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Author(s) / Editor(s): 
  • Julián Alonso Cárdenas-Cárdenas
  • Edgar Caicedo-García
  • Eliana R. González Molano

Nowcasting of food price variation via mixed frequency models

The series Borradores de Economía (Working Papers on Economics) contributes to the dissemination and promotion of the work by researchers from the institution. On multiple occasions, these works have been the result of collaborative work with individuals from other national or international institutions. This series is indexed at Research Papers in Economics (RePEc)

Publicado el: 
Monday, 30 March 2020

The opinions contained in this document are the sole responsibility of the author and do not commit Banco de la República or its Board of Directors.

 

Abstract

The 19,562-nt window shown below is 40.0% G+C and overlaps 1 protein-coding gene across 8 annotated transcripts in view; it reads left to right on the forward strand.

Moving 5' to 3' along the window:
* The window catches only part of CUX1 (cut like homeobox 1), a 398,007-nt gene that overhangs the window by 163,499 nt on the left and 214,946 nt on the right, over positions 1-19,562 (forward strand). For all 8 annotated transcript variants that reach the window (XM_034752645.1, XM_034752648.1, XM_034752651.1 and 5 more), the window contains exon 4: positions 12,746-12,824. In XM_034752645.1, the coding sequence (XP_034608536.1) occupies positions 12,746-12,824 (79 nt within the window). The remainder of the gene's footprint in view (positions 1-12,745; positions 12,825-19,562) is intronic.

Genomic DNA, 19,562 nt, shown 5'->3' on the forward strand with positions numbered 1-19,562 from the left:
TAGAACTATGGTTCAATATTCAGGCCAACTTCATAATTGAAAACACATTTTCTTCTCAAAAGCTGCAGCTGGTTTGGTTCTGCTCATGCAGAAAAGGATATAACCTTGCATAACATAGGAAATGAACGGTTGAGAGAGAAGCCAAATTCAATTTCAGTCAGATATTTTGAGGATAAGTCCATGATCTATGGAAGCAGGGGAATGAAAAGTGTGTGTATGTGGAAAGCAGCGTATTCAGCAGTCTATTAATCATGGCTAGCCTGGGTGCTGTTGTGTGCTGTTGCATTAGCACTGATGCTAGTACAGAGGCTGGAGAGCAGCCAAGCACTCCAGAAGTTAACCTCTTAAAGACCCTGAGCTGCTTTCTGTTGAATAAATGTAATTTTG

The behavior of food prices is a big issue for the monetary authority, due to the high volatility as well as the big weight it has in the CPI basket and because it reacts temporarily to supply shocks, such as climate conditions, what makes difficult the task of keeping total inflation around the target. Thus, it is needed to count with more accurate and timely forecasts of food inflation for the short run in order to guide the macroeconomic model for monetary policy and help the authority in the decisión making process. For that purpose, in this document we apply a methodology that combines information of different frequencies (MIDAS) to produce forecasts for food inflation. In particular, information about food prices at a very disaggregate level and an indicator for food supply, which are available in a weekly basis, may help to generate a more accurate nowcast of total food inflation and its components: perishable and processed food. Compared to a naïve nowcast generated every week as the weighted average change of food prices taken by SIPSA, the results show an improvement in the nowcast, generated by the mixed frequency data models that includes not only high frequency variables as explanatory but also some other determinants of food price changes such as unemployment, climate conditions and international commodity prices. Thus, MIDAS models are a promising alternative to generate forecasts in the short run.